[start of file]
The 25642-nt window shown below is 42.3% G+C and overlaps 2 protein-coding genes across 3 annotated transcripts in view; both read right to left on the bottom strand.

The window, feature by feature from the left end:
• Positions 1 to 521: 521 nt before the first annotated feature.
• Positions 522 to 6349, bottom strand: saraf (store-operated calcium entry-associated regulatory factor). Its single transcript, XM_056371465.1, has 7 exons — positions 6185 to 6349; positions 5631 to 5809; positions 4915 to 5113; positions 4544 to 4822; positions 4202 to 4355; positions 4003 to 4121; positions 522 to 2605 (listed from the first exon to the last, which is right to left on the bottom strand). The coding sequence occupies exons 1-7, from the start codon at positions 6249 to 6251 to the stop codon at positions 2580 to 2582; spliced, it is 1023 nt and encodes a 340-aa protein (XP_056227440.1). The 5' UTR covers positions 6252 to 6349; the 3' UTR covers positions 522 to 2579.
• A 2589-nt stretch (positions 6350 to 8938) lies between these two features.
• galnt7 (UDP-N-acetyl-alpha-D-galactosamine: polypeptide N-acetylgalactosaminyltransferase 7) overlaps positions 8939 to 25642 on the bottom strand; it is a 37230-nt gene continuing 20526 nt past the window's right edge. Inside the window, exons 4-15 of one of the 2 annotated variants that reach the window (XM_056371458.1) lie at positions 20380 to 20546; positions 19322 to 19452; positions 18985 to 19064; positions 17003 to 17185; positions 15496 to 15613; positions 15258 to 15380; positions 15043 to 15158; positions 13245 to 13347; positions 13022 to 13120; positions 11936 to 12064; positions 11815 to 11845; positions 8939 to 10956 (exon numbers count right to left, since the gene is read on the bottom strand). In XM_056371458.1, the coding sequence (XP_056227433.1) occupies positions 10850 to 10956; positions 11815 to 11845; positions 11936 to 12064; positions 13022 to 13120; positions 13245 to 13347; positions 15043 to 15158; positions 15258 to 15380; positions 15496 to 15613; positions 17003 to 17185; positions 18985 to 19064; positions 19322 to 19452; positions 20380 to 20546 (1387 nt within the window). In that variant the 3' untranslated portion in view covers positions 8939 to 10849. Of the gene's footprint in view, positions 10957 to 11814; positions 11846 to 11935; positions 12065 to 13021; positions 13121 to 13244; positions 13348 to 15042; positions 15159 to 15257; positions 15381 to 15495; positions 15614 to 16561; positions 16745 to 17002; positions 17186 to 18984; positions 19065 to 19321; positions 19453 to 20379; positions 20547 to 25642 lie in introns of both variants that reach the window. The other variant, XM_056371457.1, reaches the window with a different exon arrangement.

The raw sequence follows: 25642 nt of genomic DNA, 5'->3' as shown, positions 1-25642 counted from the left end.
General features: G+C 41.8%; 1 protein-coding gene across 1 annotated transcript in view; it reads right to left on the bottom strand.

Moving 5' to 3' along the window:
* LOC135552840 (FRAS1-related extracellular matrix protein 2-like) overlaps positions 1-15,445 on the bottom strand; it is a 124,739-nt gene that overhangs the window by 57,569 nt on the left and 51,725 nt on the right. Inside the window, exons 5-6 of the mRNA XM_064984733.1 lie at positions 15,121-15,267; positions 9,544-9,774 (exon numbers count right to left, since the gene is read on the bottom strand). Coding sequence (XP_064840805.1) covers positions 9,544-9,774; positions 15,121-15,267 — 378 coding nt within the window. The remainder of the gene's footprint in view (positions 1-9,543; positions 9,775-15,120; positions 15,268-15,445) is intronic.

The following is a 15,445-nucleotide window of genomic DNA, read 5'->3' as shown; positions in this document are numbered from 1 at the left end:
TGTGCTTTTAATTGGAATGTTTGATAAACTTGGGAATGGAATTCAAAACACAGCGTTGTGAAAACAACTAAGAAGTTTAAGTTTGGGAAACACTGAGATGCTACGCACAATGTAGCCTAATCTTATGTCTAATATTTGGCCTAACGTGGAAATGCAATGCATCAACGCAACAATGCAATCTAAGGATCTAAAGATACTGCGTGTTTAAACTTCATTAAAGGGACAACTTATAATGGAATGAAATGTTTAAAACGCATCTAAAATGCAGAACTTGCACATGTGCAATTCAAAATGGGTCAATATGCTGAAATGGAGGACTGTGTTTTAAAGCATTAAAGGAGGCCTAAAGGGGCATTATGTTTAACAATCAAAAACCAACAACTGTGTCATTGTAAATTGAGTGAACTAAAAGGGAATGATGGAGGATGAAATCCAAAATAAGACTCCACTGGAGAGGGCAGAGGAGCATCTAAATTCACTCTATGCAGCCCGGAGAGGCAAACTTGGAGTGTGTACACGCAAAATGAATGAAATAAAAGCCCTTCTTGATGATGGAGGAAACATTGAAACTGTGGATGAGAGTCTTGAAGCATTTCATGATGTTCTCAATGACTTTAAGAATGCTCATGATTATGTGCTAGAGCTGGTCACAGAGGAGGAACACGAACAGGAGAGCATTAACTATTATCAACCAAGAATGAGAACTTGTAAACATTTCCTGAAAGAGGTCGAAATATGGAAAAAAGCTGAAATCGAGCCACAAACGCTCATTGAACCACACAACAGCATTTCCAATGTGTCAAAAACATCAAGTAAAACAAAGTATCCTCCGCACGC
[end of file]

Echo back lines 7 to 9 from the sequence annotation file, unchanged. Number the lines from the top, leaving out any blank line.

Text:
The raw sequence follows: 25642 nt of genomic DNA, 5'->3' as shown, positions 1-25642 counted from the left end.
General features: G+C 41.8%; 1 protein-coding gene across 1 annotated transcript in view; it reads right to left on the bottom strand.

Moving 5' to 3' along the window: